I like to think I’m good with children. Or maybe they’re good with me, maybe that’s a better way of saying it. I like talking to kids. I like cuddling and reading and giving piggyback rides. I’ve been like this since I can remember; in fact, we have home movies of me at about age 4, lugging around my toddler cousins. I have 25 cousins; they are all younger than I am. It’s good to be queen. At one point or another, all my aunts and uncles have considered me rather saint-like (right on the money, as far as I’m concerned).
When I meet a kid, I like to ask them questions I think they’ll really like to answer, rather than the standard adult Q&A. Rather than, “Do you like school?” I ask, “Are you a Jedi?” or “Do you like sparkles?” Sometimes, I ask a kid an absurd question, completely deadpan. “What kind of car do you drive?” I recently asked a five-year-old.
“I can’t drive!” the little guy said. “I’m only five!”
“So next year, then?” I asked. “I can picture you in a Mustang convertible. Are you saving yet?”
I love to ask a kid if he or she is married. “No!” they’ll sputter, utterly delighted. “Of course not!”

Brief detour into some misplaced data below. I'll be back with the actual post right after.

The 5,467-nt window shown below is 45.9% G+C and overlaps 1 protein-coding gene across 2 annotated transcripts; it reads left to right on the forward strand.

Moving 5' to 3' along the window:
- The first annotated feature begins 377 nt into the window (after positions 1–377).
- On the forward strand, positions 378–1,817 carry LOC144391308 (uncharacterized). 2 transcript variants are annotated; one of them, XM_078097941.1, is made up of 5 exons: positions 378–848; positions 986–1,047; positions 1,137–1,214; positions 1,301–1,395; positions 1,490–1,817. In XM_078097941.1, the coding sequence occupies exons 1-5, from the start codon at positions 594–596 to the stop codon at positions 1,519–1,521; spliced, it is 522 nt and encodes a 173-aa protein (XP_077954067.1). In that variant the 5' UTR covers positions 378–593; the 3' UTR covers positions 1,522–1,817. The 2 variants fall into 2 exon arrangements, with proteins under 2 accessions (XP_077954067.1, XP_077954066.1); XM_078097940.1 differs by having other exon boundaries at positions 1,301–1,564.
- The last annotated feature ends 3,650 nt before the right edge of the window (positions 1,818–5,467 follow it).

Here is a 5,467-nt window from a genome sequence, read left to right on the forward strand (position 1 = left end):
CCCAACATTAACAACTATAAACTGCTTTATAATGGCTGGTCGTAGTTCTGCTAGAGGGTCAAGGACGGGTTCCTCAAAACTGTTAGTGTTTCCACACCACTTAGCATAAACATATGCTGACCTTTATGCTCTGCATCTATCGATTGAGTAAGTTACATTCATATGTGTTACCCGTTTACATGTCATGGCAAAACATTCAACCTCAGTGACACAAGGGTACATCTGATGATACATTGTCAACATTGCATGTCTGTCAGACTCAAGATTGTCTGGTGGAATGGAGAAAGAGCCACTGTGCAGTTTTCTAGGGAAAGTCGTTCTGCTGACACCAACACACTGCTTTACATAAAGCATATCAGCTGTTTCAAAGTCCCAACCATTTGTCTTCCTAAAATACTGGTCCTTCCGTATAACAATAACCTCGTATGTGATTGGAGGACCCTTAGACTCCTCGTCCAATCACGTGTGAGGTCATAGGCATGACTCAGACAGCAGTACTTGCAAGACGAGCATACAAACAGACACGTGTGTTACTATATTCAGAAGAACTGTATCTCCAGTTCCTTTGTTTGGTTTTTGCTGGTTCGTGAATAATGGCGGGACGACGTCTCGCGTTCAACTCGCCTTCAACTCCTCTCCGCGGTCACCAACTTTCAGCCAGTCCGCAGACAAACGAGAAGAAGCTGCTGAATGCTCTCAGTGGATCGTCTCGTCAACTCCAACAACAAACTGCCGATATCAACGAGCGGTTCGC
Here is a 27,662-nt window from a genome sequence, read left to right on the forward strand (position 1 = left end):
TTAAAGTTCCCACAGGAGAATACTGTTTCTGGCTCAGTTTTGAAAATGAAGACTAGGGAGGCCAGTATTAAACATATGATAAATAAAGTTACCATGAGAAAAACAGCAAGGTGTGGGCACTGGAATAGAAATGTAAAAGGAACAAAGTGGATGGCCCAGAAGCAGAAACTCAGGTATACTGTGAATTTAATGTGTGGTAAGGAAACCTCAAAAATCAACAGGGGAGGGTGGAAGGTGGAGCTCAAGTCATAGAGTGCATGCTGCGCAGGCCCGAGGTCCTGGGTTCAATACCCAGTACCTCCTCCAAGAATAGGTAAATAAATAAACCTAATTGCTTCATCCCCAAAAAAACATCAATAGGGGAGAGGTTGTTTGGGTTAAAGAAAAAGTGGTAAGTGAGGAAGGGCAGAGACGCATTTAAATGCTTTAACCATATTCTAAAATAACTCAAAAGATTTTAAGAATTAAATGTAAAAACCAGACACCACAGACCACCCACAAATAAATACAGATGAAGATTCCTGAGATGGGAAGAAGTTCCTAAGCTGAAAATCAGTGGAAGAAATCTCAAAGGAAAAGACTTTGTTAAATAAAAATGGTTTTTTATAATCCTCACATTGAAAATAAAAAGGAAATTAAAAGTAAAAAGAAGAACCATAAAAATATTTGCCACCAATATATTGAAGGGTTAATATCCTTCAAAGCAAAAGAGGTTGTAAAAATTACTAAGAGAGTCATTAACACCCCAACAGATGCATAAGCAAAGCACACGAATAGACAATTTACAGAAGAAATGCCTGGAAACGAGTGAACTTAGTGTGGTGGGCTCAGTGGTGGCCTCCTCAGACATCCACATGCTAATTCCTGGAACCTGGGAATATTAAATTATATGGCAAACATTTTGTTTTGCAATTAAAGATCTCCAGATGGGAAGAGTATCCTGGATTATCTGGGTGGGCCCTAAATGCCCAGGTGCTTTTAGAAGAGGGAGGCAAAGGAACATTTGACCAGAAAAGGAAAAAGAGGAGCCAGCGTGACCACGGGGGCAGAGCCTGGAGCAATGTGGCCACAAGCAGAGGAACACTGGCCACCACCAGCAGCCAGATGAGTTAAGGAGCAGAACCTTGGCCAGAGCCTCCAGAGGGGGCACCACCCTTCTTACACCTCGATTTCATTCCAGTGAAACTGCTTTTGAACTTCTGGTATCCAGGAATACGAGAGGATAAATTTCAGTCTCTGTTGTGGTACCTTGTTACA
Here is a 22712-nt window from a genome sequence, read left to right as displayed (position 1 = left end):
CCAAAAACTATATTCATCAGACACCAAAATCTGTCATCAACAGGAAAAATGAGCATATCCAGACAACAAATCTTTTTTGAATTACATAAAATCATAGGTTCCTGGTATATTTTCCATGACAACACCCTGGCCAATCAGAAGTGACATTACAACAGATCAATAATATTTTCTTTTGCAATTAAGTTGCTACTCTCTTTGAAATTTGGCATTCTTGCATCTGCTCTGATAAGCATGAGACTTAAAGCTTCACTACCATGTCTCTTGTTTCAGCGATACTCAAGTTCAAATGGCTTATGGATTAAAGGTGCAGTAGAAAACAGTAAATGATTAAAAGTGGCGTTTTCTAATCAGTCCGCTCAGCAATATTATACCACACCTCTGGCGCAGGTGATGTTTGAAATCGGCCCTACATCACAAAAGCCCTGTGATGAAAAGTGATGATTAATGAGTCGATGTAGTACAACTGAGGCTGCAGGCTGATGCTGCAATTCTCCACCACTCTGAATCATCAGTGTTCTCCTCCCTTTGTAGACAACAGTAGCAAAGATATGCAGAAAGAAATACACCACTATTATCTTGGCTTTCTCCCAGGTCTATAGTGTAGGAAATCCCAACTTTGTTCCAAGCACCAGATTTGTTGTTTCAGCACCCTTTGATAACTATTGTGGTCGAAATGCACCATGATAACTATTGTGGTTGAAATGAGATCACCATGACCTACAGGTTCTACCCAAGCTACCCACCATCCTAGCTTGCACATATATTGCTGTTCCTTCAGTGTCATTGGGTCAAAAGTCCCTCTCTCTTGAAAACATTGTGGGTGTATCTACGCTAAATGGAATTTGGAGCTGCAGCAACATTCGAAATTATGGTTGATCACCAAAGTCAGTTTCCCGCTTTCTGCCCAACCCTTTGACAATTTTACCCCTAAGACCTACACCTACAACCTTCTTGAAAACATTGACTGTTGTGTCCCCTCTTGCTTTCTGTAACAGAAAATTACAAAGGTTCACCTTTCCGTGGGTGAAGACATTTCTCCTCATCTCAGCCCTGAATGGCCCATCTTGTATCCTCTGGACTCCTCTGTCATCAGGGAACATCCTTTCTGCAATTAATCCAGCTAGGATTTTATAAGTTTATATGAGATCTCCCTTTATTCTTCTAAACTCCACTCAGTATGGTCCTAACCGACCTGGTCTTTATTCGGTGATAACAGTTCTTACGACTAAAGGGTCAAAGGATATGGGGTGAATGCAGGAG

“No!” The giggles begin.
“Don’t tell me you’re divorced,” I’ll say. They get quite a charge out of that.
I keep an eye out for children in need of distraction. Fussy toddlers at the supermarket are a specialty of mine. I can imitate bird song quite well, one of my underrated life skills. The kid will freeze in delight, whining forgotten, and the parent will shoot me a grateful look as I go through my repetoire. Granted, smart phones have replaced me to some extent in recent years, which pains me. I rather liked being that mysterious adult who could hypnotize kiddies. Sort of a Mary Poppins/Willy Wonka vibe.
As a person who babysat dozens of children over a 15-year span, who nannied for a few summers and potty-trained a now-published author (you’re still welcome, Freddie), I once considered becoming a professional nanny when I lived in Manhattan. I figured I’d clean up, being a licensed driver/college educated person who really did enjoy spending time with ankle-biters. But I opted not to. I wanted to save fulltime child care for the time when I’d be the parent. Already, I couldn’t bear the thought of parting with my little ward when the mom and dad deemed me no longer necessary.
So, if we’re ever together some place and you need me to watch your kid for a little while, know that I’d love nothing more.